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A creative blog by Philip Horvath on The Whole 9

Philip serves as a catalyst working with individuals and organizations on turning change into transformation, and ultimately creating meaningful experiences and relationships. He combines his years of experience architecting and running projects for Fortune 500 companies with over twenty years of studies in yoga, alchemy, various esoteric systems and transformational psychology.

What makes a meaningful life?

Most of the time, we do things habitually: We get up, brush our teeth, put on clothes, commute to work, do what we know how to do all day, get ourselves some entertainment, undress, go to bed, sleep. Rinse. Repeat.

Habits are the foundation of existence. Habits of thought, emotion, deed. If we had to rethink how to brush our teeth, how to walk, what we do everyday all the time, we would go insane – and we probably would not be able to function all too well in this reality. Most of the habits we have serve us. Otherwise, we would not have let them become habits in the first place.

Cha-Cha-Change

Growing up happens

But things change all the time. While we still carry the five year old and the twelve year old we once were inside of us, some of the habits and beliefs that served us then, do not serve us any longer today. Our environments have changed, our relationships, our activities.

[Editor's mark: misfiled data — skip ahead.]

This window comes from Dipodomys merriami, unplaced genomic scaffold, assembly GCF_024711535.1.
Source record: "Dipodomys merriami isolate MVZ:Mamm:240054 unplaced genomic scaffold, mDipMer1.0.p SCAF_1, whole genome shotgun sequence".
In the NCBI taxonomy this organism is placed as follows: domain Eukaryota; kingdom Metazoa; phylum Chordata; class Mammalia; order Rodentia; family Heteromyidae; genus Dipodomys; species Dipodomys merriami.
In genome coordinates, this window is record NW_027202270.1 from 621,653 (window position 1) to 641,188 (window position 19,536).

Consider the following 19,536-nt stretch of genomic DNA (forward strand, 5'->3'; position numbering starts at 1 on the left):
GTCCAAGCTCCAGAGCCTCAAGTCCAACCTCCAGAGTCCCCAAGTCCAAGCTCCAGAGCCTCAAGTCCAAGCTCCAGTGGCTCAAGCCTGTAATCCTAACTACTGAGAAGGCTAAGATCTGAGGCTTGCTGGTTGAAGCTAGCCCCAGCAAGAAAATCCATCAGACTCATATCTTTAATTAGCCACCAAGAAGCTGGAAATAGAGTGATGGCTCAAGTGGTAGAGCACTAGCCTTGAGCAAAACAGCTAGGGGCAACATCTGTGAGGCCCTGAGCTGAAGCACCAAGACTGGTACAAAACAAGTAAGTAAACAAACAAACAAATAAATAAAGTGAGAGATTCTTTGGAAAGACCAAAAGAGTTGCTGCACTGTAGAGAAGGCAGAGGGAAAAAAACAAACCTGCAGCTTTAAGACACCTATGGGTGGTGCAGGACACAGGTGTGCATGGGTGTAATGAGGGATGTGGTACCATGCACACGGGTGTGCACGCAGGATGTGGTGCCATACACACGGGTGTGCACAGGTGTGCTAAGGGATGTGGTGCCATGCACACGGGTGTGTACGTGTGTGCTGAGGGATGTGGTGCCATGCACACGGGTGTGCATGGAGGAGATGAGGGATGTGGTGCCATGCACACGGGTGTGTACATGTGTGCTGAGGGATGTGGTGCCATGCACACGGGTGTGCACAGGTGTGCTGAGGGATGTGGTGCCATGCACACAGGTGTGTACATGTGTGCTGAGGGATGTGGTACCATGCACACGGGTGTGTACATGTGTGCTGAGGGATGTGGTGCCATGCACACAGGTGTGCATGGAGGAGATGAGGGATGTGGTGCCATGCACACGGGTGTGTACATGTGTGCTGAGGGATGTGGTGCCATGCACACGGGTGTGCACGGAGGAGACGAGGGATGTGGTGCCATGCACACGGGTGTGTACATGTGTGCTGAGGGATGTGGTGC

Crisis of Meaning

Most of the time, people will still stick to their habits and beliefs, even if they do not actually have meaning anymore. Only when things break down do we experience a crisis of meaning. Often this does not happen until later in life, when we have actually accomplished the things that were supposed to be meaningful to us, or when we realize that we hit a half-way point on the journey toward death.

Time runs out for everyone...

What is meaning?

Meaning comes from the verb to mean, which comes from German meinen, originally meaning “to think” or “have an opinion”. “Mein” in German is also a possessive pronoun and translates to “mine”. It’s your unique point of view not that of someone else.

Your meaning is and can only be your own. It’s about your opinion, your thoughts, your values.

MaMa-Mine

Many of our values are adopted from MFPT (mother, father, preacher, teacher – all in the most encompassing sense). If we simply adopt them, without questioning them, they are ultimately meaningless… and you are not living your own life. You are living the life “other” is expecting you to live.

Whose values are you living?

Make life your own

Only if you reflect on your values, beliefs and habits, only if you decide to indeed make them your own, do they gain meaning. When you do things in accordance with your values, it becomes meaningful to you. When you take the time to ask for the motivation behind your actions, you begin to fill your day with meaning, make it meaning-full. You stop being reactive and start becoming proactive about your life.

If it ain’t broke, fix it anyway

As pointed out above, if you had to consider everything all the time, you would have difficulty functioning in this reality. There are habits that serve us. Some obviously don’t, while with others, it’s harder to tell. Get started on the low-hanging fruit. Find the habits that you engage in and don’t even know why anymore. Start filling that space with new habits that you would like to experience, so that the old ones can go away. Then hone in on the more subtle dynamics.

Practice, practice, practice